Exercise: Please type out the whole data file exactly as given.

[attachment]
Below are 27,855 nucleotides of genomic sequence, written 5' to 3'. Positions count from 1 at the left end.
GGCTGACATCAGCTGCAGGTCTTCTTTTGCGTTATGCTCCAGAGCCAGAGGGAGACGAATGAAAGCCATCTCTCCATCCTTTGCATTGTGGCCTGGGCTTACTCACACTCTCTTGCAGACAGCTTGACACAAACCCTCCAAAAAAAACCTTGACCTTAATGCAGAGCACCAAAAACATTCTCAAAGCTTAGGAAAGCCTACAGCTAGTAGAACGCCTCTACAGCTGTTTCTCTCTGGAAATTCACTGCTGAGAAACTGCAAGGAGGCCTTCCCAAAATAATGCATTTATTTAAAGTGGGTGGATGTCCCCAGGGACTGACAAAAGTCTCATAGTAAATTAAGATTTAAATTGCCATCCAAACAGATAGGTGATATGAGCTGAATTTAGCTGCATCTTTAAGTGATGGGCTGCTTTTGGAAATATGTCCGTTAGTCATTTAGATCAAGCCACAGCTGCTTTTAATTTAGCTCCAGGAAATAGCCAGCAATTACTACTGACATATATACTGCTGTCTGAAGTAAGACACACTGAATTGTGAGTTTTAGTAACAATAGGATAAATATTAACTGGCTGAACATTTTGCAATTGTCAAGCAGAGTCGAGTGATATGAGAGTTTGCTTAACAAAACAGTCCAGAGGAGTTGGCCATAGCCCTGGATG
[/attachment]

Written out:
Below are 27,855 nucleotides of genomic sequence, written 5' to 3'. Positions count from 1 at the left end.
GGCTGACATCAGCTGCAGGTCTTCTTTTGCGTTATGCTCCAGAGCCAGAGGGAGACGAATGAAAGCCATCTCTCCATCCTTTGCATTGTGGCCTGGGCTTACTCACACTCTCTTGCAGACAGCTTGACACAAACCCTCCAAAAAAAACCTTGACCTTAATGCAGAGCACCAAAAACATTCTCAAAGCTTAGGAAAGCCTACAGCTAGTAGAACGCCTCTACAGCTGTTTCTCTCTGGAAATTCACTGCTGAGAAACTGCAAGGAGGCCTTCCCAAAATAATGCATTTATTTAAAGTGGGTGGATGTCCCCAGGGACTGACAAAAGTCTCATAGTAAATTAAGATTTAAATTGCCATCCAAACAGATAGGTGATATGAGCTGAATTTAGCTGCATCTTTAAGTGATGGGCTGCTTTTGGAAATATGTCCGTTAGTCATTTAGATCAAGCCACAGCTGCTTTTAATTTAGCTCCAGGAAATAGCCAGCAATTACTACTGACATATATACTGCTGTCTGAAGTAAGACACACTGAATTGTGAGTTTTAGTAACAATAGGATAAATATTAACTGGCTGAACATTTTGCAATTGTCAAGCAGAGTCGAGTGATATGAGAGTTTGCTTAACAAAACAGTCCAGAGGAGTTGGCCATAGCCCTGGATG